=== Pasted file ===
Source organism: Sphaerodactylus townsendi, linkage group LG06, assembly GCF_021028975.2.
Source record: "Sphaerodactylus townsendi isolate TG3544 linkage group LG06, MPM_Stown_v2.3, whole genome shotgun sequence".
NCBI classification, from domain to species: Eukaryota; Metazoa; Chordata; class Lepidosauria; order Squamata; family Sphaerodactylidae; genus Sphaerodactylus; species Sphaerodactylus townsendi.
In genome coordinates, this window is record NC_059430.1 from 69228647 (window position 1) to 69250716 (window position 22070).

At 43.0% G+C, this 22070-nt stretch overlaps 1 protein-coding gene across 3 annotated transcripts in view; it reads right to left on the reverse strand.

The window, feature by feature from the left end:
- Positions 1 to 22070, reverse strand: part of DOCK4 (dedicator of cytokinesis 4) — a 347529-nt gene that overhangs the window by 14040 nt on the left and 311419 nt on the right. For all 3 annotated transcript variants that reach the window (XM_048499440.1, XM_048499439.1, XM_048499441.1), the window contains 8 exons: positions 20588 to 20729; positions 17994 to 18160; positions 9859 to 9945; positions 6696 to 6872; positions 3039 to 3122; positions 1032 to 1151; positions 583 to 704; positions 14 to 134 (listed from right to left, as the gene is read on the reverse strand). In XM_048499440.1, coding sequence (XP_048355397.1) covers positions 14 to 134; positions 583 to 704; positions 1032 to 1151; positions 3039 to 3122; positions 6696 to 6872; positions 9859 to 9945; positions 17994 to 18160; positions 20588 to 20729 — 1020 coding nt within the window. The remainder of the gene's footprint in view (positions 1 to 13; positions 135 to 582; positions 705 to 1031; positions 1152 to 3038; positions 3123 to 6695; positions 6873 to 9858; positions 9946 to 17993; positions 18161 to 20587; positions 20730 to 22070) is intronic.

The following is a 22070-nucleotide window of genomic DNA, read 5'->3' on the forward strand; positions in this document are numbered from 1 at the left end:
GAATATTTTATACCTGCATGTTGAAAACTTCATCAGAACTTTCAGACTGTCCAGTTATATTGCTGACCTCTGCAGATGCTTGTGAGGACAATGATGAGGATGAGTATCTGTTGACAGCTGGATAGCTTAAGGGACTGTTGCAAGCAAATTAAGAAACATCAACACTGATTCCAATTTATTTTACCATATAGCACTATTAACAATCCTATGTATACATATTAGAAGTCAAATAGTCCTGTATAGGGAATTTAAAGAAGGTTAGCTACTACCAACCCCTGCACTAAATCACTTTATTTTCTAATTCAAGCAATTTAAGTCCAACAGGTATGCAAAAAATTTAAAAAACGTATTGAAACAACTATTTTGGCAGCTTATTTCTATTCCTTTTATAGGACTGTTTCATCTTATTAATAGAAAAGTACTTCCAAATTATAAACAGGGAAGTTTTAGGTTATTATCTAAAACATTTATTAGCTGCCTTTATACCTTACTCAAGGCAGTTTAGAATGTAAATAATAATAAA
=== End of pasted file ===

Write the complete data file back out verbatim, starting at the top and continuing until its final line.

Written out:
Source organism: Sphaerodactylus townsendi, linkage group LG06, assembly GCF_021028975.2.
Source record: "Sphaerodactylus townsendi isolate TG3544 linkage group LG06, MPM_Stown_v2.3, whole genome shotgun sequence".
NCBI classification, from domain to species: Eukaryota; Metazoa; Chordata; class Lepidosauria; order Squamata; family Sphaerodactylidae; genus Sphaerodactylus; species Sphaerodactylus townsendi.
In genome coordinates, this window is record NC_059430.1 from 69228647 (window position 1) to 69250716 (window position 22070).

At 43.0% G+C, this 22070-nt stretch overlaps 1 protein-coding gene across 3 annotated transcripts in view; it reads right to left on the reverse strand.

The window, feature by feature from the left end:
- Positions 1 to 22070, reverse strand: part of DOCK4 (dedicator of cytokinesis 4) — a 347529-nt gene that overhangs the window by 14040 nt on the left and 311419 nt on the right. For all 3 annotated transcript variants that reach the window (XM_048499440.1, XM_048499439.1, XM_048499441.1), the window contains 8 exons: positions 20588 to 20729; positions 17994 to 18160; positions 9859 to 9945; positions 6696 to 6872; positions 3039 to 3122; positions 1032 to 1151; positions 583 to 704; positions 14 to 134 (listed from right to left, as the gene is read on the reverse strand). In XM_048499440.1, coding sequence (XP_048355397.1) covers positions 14 to 134; positions 583 to 704; positions 1032 to 1151; positions 3039 to 3122; positions 6696 to 6872; positions 9859 to 9945; positions 17994 to 18160; positions 20588 to 20729 — 1020 coding nt within the window. The remainder of the gene's footprint in view (positions 1 to 13; positions 135 to 582; positions 705 to 1031; positions 1152 to 3038; positions 3123 to 6695; positions 6873 to 9858; positions 9946 to 17993; positions 18161 to 20587; positions 20730 to 22070) is intronic.

The following is a 22070-nucleotide window of genomic DNA, read 5'->3' on the forward strand; positions in this document are numbered from 1 at the left end:
GAATATTTTATACCTGCATGTTGAAAACTTCATCAGAACTTTCAGACTGTCCAGTTATATTGCTGACCTCTGCAGATGCTTGTGAGGACAATGATGAGGATGAGTATCTGTTGACAGCTGGATAGCTTAAGGGACTGTTGCAAGCAAATTAAGAAACATCAACACTGATTCCAATTTATTTTACCATATAGCACTATTAACAATCCTATGTATACATATTAGAAGTCAAATAGTCCTGTATAGGGAATTTAAAGAAGGTTAGCTACTACCAACCCCTGCACTAAATCACTTTATTTTCTAATTCAAGCAATTTAAGTCCAACAGGTATGCAAAAAATTTAAAAAACGTATTGAAACAACTATTTTGGCAGCTTATTTCTATTCCTTTTATAGGACTGTTTCATCTTATTAATAGAAAAGTACTTCCAAATTATAAACAGGGAAGTTTTAGGTTATTATCTAAAACATTTATTAGCTGCCTTTATACCTTACTCAAGGCAGTTTAGAATGTAAATAATAATAAA